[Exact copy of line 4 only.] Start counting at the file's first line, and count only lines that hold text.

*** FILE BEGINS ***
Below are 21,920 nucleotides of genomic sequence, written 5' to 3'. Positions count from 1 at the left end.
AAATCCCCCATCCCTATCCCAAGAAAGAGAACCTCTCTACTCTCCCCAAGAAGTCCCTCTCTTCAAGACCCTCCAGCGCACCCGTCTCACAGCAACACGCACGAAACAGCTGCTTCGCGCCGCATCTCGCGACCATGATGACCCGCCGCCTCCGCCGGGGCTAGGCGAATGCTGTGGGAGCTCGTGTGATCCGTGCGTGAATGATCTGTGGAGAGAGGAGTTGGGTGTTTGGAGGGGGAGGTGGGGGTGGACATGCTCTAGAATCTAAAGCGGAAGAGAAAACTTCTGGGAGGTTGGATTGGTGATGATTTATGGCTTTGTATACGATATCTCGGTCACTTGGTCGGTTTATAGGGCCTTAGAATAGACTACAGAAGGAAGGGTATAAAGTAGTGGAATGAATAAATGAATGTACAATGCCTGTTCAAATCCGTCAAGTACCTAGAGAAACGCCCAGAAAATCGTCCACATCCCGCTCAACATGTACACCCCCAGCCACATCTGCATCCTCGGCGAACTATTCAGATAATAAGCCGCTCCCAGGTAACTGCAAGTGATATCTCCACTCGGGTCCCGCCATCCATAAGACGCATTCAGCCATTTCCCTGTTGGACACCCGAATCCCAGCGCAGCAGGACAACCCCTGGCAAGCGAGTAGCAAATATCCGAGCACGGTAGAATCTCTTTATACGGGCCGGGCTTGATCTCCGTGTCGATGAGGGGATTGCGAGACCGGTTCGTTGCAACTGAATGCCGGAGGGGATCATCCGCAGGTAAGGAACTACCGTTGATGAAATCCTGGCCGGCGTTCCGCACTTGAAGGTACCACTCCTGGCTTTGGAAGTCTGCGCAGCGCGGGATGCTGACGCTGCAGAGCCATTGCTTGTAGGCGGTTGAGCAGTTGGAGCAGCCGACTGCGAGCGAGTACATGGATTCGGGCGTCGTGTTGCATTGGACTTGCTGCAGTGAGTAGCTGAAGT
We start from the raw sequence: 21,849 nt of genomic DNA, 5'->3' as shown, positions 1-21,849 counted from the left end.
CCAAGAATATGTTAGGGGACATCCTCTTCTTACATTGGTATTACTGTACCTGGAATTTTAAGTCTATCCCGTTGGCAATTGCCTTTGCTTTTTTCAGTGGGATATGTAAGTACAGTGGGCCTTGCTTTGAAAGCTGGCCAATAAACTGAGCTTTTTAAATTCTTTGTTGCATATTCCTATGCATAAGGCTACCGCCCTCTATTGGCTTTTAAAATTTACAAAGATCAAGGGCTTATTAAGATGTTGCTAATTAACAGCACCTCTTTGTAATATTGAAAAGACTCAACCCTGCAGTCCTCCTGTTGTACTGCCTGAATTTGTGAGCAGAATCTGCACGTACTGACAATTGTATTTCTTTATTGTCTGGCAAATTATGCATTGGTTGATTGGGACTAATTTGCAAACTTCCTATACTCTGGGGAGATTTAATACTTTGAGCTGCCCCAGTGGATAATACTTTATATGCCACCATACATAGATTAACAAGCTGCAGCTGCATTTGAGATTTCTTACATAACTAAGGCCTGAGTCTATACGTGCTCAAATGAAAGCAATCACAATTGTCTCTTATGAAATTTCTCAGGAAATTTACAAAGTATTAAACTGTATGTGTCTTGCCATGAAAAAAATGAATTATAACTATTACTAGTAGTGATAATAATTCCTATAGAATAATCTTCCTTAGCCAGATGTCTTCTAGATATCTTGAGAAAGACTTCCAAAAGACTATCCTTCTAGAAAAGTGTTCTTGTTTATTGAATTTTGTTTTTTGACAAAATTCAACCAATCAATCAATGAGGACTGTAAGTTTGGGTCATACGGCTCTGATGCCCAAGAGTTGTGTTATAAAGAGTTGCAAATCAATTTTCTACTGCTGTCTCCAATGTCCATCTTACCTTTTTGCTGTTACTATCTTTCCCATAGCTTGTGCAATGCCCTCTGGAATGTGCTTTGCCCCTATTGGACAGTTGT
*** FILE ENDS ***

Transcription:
CCAAGAATATGTTAGGGGACATCCTCTTCTTACATTGGTATTACTGTACCTGGAATTTTAAGTCTATCCCGTTGGCAATTGCCTTTGCTTTTTTCAGTGGGATATGTAAGTACAGTGGGCCTTGCTTTGAAAGCTGGCCAATAAACTGAGCTTTTTAAATTCTTTGTTGCATATTCCTATGCATAAGGCTACCGCCCTCTATTGGCTTTTAAAATTTACAAAGATCAAGGGCTTATTAAGATGTTGCTAATTAACAGCACCTCTTTGTAATATTGAAAAGACTCAACCCTGCAGTCCTCCTGTTGTACTGCCTGAATTTGTGAGCAGAATCTGCACGTACTGACAATTGTATTTCTTTATTGTCTGGCAAATTATGCATTGGTTGATTGGGACTAATTTGCAAACTTCCTATACTCTGGGGAGATTTAATACTTTGAGCTGCCCCAGTGGATAATACTTTATATGCCACCATACATAGATTAACAAGCTGCAGCTGCATTTGAGATTTCTTACATAACTAAGGCCTGAGTCTATACGTGCTCAAATGAAAGCAATCACAATTGTCTCTTATGAAATTTCTCAGGAAATTTACAAAGTATTAAACTGTATGTGTCTTGCCATGAAAAAAATGAATTATAACTATTACTAGTAGTGATAATAATTCCTATAGAATAATCTTCCTTAGCCAGATGTCTTCTAGATATCTTGAGAAAGACTTCCAAAAGACTATCCTTCTAGAAAAGTGTTCTTGTTTATTGAATTTTGTTTTTTGACAAAATTCAACCAATCAATCAATGAGGACTGTAAGTTTGGGTCATACGGCTCTGATGCCCAAGAGTTGTGTTATAAAGAGTTGCAAATCAATTTTCTACTGCTGTCTCCAATGTCCATCTTACCTTTTTGCTGTTACTATCTTTCCCATAGCTTGTGCAATGCCCTCTGGAATGTGCTTTGCCCCTATTGGACAGTTGT